Award: A prestigious accomplishment given by an institution or a donor to honor your work, your research, lived experiences, or any other aspect of your personal, academic, or professional life. It may or may not include funding. Usually, it adds value to your Curriculum and signals success in your career. It is typically awarded in a competitive process led by a selection committee. Learn about scholarships and awards administered by the Division of Graduate Studies.
Bargaining: This means that a group of union members, a Bargaining Team, sits down with management to negotiate a union contract (also known as a Collective Bargaining Agreement or CBA) with the employer. Bargaining sessions are open to the public and include discussion on topics such as pay, benefits, hours, holidays, sick leave, staffing levels, seniority, safety, supplies and other working conditions. Learn more.
Board of Trustees: These are 15 people, including the President of the University who are the UO’s governing board. They are public officials who hold a fiduciary responsibility for the university. Fiduciary responsibility is often thought of as financial management. It is about overall management, oversight, and sustainability of the institution. Trustees are volunteers and do not get paid, excluding the President of the University. Learn more.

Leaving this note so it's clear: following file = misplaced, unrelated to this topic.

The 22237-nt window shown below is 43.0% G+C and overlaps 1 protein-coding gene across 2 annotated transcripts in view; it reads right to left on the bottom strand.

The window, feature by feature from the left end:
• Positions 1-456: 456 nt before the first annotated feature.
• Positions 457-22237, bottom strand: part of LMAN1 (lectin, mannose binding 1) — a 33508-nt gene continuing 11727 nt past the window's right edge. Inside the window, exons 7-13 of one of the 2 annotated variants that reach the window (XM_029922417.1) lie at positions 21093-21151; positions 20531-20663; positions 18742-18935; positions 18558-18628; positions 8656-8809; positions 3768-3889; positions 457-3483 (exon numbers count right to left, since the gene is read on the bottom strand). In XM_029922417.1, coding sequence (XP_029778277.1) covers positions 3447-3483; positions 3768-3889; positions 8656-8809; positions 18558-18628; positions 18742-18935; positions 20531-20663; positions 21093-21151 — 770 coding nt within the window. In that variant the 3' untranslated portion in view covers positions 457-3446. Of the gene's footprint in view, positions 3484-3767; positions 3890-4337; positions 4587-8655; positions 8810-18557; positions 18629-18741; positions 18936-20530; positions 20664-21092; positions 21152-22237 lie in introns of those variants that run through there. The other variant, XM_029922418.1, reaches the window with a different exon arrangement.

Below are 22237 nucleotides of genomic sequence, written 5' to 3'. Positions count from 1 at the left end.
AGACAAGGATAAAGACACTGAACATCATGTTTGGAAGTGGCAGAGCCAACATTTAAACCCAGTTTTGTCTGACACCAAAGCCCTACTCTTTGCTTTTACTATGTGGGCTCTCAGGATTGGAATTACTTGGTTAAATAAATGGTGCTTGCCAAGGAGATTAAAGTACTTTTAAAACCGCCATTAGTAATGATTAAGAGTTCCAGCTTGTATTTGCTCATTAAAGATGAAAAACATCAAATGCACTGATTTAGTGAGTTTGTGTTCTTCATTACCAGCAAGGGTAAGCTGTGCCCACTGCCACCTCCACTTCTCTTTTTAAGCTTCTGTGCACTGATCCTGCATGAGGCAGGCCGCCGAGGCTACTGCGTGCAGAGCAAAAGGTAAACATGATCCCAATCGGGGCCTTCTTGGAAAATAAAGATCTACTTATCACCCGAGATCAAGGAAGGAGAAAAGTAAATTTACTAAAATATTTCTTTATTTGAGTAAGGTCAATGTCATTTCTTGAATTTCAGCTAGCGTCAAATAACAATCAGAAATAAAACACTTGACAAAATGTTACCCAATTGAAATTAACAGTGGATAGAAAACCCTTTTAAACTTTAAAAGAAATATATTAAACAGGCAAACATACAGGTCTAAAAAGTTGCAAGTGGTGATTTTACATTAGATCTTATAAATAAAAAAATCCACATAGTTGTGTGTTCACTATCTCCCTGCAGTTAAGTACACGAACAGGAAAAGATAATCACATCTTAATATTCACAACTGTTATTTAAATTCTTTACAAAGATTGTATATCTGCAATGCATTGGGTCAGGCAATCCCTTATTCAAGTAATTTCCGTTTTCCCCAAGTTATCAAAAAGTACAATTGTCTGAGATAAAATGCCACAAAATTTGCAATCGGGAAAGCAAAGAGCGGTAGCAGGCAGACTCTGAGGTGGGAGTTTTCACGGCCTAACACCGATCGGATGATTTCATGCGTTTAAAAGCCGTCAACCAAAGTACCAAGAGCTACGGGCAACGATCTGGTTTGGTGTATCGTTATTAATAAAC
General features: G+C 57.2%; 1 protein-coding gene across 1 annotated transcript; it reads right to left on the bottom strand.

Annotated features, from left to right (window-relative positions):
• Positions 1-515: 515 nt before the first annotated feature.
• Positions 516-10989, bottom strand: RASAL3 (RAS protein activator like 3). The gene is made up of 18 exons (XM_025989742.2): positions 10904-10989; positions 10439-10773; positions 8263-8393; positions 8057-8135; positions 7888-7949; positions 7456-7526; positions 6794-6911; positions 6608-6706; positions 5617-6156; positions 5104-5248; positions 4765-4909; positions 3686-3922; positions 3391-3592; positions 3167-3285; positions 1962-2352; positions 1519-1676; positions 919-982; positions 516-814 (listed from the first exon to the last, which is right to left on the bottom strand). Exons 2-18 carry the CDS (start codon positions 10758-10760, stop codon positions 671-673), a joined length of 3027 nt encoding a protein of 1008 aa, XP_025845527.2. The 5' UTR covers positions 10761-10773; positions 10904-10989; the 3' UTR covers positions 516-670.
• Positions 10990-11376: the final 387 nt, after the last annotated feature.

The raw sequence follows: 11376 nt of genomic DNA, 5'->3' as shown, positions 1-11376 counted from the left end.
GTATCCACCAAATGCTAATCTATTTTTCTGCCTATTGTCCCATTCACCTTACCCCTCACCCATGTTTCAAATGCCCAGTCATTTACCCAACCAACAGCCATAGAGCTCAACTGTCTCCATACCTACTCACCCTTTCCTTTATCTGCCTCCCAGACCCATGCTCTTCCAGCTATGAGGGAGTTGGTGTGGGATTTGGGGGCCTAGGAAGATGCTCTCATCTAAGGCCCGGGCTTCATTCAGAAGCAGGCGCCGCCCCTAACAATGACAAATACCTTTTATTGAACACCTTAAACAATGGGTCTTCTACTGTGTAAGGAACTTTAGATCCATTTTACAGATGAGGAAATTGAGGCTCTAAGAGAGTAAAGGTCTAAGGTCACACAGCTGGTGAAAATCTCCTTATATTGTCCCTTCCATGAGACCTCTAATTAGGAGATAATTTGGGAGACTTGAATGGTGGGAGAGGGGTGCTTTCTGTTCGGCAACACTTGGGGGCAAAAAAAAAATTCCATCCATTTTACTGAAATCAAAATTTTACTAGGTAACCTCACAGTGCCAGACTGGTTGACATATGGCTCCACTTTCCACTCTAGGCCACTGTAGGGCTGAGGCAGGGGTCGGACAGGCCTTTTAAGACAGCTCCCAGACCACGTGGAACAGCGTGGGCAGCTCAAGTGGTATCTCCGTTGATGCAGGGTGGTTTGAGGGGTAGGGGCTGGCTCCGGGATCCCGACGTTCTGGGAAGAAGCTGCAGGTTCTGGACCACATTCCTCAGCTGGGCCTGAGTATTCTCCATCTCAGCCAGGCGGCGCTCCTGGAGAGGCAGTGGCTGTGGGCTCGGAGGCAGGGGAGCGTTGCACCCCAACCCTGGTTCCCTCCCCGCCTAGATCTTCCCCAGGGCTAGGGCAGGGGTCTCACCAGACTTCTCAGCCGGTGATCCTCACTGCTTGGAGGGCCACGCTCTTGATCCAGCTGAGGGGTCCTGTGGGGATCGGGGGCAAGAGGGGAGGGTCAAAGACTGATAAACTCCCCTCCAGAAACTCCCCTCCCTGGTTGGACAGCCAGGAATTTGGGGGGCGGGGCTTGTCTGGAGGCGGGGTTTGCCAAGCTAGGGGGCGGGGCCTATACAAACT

Candidacy/Advancement to Candidacy/Ph.D. Candidate: A student advances to the status of Ph.D. Candidate once they have completed all coursework and other requirements as defined by their graduate program, and are ready to move forward to the dissertation phase.
Canvas: This is a course management system that supports online learning and teaching. It allows professors to post information, assignments, and grades online. Students can submit assignments, participate in discussions, view grades and course materials. The app also provides access to course calendars, To Do items, notifications, and Conversations messages. Canvas Student is available as an App on both Android and iOS devices. Learn more.
Caucus Council: UO's Graduate Teaching Fellows Federation (GTFF) organizes groups or caucuses of graduate employees (GEs) who share similar identities or shared social justice causes. For example, the Latinx Caucus is formed by GEs from Latin America or with Latin American heritage or students who research on topics related to Latin America or anyone that cares about the topic. Caucuses unite people to provide community, support and advocacy towards their shared goals. Learn more.
CBA: A Collective Bargaining Agreement (CBA) is a contract reached as a result of negotiations between representatives of a union and the employer. The Graduate Teaching Fellows Federation (GTFF) CBA informs GEs of their rights and obligations. Learn more.